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I just went on with it yesterday. I used the bitter orange syrup I had left over from candying a bunch of peels, for that extra bit of orange flavor ;)

Before the whole filtering and mixing step:

PEP70007.jpg

The final liqueur:

PEP70035.jpg

I used one liter of 96 % by volume neutral grape spirit and the peels of 1 kg of Seville oranges. After filtration (and the resulting evaporation loss), I had about 750 g of liquid (wasn't able to measure the volume) and about 800 g of syrup (I've got really no idea what brix, but it did not crystalize even in the fridge, so probably not too high). I was not able to taste the liqueur yet as I'm still healing after tooth surgery, it may be a bit on the sweet side. But oh boy, did it smell great!


Edited by pep. (log)

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for those into making liqueurs. I just found some buried treasure.

I started collecting old issues of Peter Dominic's WineMine quarterly from the 1960's and 70's. inside one of the issues was an amazing account of rural French liqueurs from a journalist named Joe Hollander who retired to Provence.

A La Votre by Joe Hollander from issue #25 from 1973. An account of Provencal drinks “both above and below the legal line”.

above the legal line:

As for aperitifs and digestifs, apart from intensely publicized products like Dubonnet, St. Raphael and Byrrh, and Benedictine and Chartreuse, the floridly labelled bottles of Banyuls, Grenache and Muscat, all naturally sweet wines, and of Verveine de Velay, Izzara, Mandarin, Ambassadeur and other imaginative designations, are seldom disturbed from their resting places behind the bar and their labels would appear to serve mainly a decorative purpose. I have never yet seen anyone order a Suze (based on Gentian bitters), or a Bonal, prepared with Peruvian quinquina bark.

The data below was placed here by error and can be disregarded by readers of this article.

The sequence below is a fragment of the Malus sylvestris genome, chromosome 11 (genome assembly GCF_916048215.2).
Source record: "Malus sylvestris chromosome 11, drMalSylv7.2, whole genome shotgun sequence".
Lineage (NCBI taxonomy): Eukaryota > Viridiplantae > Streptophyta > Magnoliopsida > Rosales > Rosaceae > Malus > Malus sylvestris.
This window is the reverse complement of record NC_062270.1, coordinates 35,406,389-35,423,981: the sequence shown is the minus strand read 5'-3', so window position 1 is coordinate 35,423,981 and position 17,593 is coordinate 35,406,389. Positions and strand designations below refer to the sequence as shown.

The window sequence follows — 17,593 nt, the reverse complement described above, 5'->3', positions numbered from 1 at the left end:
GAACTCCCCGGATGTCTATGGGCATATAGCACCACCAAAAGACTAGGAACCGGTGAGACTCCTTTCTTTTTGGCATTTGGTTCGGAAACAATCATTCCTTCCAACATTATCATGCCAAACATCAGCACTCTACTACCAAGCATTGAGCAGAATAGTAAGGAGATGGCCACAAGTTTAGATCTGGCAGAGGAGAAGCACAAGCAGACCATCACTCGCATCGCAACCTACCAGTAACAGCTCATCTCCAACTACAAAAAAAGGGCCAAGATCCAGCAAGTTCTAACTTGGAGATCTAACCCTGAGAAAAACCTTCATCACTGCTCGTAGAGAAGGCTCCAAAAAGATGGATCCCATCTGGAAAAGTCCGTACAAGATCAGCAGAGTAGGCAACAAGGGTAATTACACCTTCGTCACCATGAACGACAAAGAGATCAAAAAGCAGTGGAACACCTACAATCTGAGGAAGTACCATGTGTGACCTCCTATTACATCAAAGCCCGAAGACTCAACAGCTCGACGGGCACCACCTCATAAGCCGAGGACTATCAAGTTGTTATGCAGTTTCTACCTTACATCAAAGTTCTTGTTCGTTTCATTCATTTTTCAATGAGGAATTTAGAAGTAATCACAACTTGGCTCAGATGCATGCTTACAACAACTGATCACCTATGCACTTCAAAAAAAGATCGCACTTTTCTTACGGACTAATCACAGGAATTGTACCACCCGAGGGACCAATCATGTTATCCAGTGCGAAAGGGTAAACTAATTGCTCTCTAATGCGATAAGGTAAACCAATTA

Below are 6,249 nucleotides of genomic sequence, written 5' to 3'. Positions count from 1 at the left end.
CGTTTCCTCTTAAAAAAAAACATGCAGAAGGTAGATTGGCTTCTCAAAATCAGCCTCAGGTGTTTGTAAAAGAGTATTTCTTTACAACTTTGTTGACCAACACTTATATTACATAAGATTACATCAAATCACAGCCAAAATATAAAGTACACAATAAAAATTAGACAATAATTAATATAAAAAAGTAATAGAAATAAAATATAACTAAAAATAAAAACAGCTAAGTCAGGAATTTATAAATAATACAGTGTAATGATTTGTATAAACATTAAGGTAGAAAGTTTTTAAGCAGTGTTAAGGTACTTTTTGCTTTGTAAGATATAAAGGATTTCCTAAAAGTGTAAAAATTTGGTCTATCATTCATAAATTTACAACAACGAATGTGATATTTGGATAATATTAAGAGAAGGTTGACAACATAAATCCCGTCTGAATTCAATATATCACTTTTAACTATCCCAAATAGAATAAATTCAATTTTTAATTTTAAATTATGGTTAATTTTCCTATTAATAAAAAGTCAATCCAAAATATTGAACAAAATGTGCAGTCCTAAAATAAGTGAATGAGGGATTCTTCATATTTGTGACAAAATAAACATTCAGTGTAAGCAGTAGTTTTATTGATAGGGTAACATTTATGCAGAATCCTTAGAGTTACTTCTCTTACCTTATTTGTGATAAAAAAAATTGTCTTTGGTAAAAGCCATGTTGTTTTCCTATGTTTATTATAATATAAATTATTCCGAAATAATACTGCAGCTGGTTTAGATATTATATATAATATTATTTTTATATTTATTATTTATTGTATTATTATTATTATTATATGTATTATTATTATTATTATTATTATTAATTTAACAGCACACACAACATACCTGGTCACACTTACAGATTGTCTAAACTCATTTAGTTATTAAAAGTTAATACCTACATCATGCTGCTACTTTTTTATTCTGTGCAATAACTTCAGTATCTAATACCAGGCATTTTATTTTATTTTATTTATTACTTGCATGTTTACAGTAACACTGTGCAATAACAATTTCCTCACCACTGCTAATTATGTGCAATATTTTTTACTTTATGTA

below the legal line:

Throughout the Midi there’s a more or less universal, if not exactly legal, cottage production of spirituous beverages going on behind the shutters of village houses.

Like most country women, Madame Allegre has probably never bought a bottle of branded aperitif or liqueur over the counter in her life. Nor have I ever seen a Vin de Noix, a Vin de Marquis, or a Peach Leaf aperitif served in any auberge, bar, bistrot, brasserie, buvette, cafe, estaminet, guingette or tavern in France–to say nothing of a liqueur 44, made of oranges and 44 coffee beans!

Madame Allegre take two average-size oranges, chiseling their skins so that she can insert 22 coffee beans between the peel and pulp of each. She then steeps the larded oranges in one litre of Eau-de-Vie, together with 22 lumps of No 3 size sugar (the popular domino-shaped sucre de Marseille) and a stick of vanilla. She keeps this infusion going for 44 days (that magic number again!), shaking it from time to time until the sugar is completely dissolved. She then removes the orange, presses them and pours back the juice they yield into the liqueur mixture, which can then be bottled and stored in a cool place.